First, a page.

Hello, I’m about to be a senior and I’m still looking at colleges. My problem is that I have no idea which degree I should be looking at. I know I want to study Industrial design but some programs offer a BFA, BIF or a BA. I don’t know which degree will help me get to the next step. I thought I needed a BS or BID. I’m looking to work in consumer electronics and commercial design.
The Bxx honestly doesn’t matter. As long as you have a degree + good portfolio you’ll be fine. Look at what the curriculum will teach, instead, and how well you will fit into the school/their philosophy. Most schools give out BFAs nowadays.
Yup, it has everything to do with what’s coming out of the program and little to do with the Bxx. However, FYI, BS programs tend to be more grounded with engineering whereas BA leans more towards the liberal arts.
Look at different schools and their focus. Another bit of advice is to pick a school, then go on coroflot.com to look for portfolios of students from that school. This will help you get a more detailed picture of that schools’ program and level of student quality, which is also extremely important. It is not always your instructors that you learn the most from.
I was pretty happy getting the bfa. (now Im going for the mfa) I was able to take classes in sculpture (developing meaningful forms, learning how to be critiqued etc.) for instance. If you are coming into it on the art side, I would say go bfa, if you are more into engineering go bs.
I would avoid the ba though, maybe it’s too general without getting you any specific art training. Pretty much just figure out what school environment is right for you, art school, engineering school, big uni, small college.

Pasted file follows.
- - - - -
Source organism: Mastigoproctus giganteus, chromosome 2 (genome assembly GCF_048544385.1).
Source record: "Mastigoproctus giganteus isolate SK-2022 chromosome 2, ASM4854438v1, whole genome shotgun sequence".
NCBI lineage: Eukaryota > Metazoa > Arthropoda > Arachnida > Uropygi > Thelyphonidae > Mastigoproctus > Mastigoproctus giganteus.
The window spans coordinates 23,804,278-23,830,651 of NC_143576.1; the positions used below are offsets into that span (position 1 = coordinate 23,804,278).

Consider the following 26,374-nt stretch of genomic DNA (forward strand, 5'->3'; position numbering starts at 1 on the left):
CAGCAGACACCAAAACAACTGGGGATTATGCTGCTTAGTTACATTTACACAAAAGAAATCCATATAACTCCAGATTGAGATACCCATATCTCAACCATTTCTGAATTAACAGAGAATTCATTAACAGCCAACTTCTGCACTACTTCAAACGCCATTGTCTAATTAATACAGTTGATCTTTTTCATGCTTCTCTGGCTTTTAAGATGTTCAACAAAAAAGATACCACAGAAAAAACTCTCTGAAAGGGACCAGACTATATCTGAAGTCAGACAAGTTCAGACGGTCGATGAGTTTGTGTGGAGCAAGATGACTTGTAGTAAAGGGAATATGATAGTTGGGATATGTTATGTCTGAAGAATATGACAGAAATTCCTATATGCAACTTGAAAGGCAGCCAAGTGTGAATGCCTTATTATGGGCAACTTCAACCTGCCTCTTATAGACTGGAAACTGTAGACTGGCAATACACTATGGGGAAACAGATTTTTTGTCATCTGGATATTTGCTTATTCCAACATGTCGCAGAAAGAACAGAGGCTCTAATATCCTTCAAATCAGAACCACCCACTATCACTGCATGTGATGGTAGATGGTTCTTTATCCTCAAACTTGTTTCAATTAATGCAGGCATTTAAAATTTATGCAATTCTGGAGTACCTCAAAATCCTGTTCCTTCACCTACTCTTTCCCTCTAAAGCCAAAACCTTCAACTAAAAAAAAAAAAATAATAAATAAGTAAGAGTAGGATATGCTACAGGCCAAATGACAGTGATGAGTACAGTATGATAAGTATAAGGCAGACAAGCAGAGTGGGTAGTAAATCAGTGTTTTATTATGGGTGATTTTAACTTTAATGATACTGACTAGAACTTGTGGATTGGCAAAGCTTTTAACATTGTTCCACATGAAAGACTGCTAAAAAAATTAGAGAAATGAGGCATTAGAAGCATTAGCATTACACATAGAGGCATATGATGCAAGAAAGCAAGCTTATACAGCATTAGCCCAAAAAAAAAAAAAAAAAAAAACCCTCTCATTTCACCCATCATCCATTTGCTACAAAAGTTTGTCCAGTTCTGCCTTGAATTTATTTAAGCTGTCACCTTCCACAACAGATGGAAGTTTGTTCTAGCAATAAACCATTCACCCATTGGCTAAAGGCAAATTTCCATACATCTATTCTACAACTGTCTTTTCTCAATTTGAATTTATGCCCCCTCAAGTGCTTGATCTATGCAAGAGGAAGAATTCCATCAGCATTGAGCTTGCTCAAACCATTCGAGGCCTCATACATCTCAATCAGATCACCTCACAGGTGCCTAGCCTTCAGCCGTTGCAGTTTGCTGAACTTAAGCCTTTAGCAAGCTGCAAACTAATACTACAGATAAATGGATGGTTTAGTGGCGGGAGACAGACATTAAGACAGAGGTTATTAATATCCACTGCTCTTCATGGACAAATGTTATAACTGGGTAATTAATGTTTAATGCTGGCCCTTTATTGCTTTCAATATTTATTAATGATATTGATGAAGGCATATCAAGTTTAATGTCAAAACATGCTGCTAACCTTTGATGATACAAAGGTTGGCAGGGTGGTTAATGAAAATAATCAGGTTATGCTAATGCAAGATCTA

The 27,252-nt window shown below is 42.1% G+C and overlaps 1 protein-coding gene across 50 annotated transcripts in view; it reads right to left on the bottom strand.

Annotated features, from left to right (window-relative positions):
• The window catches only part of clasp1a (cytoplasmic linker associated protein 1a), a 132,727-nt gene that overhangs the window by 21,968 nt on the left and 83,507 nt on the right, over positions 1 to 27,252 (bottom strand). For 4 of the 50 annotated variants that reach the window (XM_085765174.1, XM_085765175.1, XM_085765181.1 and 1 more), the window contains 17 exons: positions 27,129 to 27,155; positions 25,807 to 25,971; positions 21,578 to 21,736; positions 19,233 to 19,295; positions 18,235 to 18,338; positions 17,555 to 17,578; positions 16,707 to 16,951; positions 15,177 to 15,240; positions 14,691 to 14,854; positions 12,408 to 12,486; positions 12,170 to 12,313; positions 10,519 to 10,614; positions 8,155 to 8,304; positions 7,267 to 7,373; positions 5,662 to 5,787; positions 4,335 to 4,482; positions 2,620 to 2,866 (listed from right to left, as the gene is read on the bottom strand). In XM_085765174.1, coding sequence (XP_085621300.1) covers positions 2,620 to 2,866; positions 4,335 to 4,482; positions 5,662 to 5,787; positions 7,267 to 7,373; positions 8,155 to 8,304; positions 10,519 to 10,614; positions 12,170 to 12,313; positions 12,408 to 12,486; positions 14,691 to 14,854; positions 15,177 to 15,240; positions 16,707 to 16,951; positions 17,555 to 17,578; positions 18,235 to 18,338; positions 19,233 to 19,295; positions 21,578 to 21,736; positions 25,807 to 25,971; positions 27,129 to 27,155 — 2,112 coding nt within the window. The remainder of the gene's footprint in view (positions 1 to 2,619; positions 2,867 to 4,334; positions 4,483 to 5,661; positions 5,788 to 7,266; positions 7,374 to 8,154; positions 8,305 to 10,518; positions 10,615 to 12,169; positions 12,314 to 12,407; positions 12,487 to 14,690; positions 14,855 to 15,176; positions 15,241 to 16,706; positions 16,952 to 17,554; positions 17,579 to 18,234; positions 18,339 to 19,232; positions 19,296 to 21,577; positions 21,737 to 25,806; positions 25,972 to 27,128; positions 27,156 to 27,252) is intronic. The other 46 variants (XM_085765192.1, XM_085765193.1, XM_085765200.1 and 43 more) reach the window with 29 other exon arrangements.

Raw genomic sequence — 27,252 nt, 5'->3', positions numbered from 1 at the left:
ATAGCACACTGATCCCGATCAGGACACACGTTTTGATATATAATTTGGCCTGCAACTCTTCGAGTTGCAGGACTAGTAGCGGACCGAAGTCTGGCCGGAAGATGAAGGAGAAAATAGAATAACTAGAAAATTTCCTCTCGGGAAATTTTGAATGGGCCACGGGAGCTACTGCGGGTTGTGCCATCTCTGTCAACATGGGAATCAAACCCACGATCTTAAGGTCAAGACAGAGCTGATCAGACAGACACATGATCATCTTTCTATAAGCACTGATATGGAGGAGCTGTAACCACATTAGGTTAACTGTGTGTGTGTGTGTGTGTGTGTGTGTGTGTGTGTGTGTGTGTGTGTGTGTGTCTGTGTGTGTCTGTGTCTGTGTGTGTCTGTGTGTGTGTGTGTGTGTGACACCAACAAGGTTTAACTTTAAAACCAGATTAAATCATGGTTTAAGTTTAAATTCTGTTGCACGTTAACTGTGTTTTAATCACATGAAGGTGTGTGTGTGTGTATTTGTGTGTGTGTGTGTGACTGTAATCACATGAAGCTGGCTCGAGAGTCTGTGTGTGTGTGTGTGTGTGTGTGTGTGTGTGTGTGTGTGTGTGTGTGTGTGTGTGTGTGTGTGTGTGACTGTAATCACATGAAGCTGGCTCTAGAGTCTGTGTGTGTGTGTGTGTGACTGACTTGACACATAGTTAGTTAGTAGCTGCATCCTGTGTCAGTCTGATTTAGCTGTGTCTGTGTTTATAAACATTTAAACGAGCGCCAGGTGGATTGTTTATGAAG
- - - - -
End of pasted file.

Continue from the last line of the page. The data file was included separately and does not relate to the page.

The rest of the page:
Big schools have more resources and options, which can be good or bad. and small colleges have less options, and more intimate feel. It pretty much depends on where you can feel comfortable.
The short answer is, it doesn’t matter.
Ditto. This is all you really need to know. Choose the school that fits best for you and have fun .
But not too much fun…
I’m not sure if it’s any difference Stateside, but I say it does matter, in fact it’s quite important. I had the same questions when choosing my degree.
The difference between a BA and a BsC will definitely influence the type of designer you’ll become, the skill set you’ll develop, the sort of company you’ll work for and your role within that company.
I’ve found BA’s can be very different to BsC’s, with BA’s offering a more holistic, creative thinking approach and BsC’s focusing more on the engineering and manufacturing side of things.
Though I’d agree with the guys above that it doesn’t matter if you actually visit the universities and courses in question, getting a feel for the place will give you a strong enough indication as whether it suits you. Just make sure you visit both BA and BsC to get a better idea.
It’s important you look into this, personally I landed on my feet on a course title that suited me perfectly and confident I’d have more than a few regrets if I went for the alternative route.
So… Are you a man of the Arts, or a man of Science?